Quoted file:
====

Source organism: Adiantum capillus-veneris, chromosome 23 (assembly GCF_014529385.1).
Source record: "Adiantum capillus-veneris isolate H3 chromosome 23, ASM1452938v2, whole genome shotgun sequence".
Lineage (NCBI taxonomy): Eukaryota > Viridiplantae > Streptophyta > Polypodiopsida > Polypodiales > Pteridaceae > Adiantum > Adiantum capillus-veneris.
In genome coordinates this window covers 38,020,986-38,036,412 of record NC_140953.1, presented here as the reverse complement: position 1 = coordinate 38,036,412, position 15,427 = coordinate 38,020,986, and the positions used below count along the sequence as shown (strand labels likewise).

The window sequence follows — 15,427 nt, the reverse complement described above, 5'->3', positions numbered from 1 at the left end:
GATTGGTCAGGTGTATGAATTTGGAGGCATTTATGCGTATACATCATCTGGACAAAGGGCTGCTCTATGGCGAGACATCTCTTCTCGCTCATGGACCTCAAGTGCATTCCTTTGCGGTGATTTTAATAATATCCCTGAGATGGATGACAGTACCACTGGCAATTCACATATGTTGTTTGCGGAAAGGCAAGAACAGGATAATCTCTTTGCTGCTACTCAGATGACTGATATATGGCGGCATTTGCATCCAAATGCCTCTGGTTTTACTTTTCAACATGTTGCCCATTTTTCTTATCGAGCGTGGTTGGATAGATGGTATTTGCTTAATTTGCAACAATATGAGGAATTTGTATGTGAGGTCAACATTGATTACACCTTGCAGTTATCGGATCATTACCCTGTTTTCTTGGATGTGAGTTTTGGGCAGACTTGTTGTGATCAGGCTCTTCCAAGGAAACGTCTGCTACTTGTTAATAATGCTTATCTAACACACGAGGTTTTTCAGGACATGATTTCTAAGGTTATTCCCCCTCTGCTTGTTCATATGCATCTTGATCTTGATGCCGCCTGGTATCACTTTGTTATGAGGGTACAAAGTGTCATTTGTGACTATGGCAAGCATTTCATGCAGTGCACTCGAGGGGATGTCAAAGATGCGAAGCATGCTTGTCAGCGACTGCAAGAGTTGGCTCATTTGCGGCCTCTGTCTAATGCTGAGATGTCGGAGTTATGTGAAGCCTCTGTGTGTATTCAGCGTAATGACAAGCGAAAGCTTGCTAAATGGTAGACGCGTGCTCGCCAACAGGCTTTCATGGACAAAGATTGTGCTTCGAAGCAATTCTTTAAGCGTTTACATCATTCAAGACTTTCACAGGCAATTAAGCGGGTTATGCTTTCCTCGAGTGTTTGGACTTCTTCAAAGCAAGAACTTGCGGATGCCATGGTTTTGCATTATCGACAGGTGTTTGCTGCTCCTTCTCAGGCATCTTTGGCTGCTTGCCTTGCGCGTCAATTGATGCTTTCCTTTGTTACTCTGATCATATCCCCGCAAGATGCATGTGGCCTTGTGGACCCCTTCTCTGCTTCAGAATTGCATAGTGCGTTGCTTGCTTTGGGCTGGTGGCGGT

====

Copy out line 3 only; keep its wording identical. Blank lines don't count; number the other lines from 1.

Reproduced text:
Lineage (NCBI taxonomy): Eukaryota > Viridiplantae > Streptophyta > Polypodiopsida > Polypodiales > Pteridaceae > Adiantum > Adiantum capillus-veneris.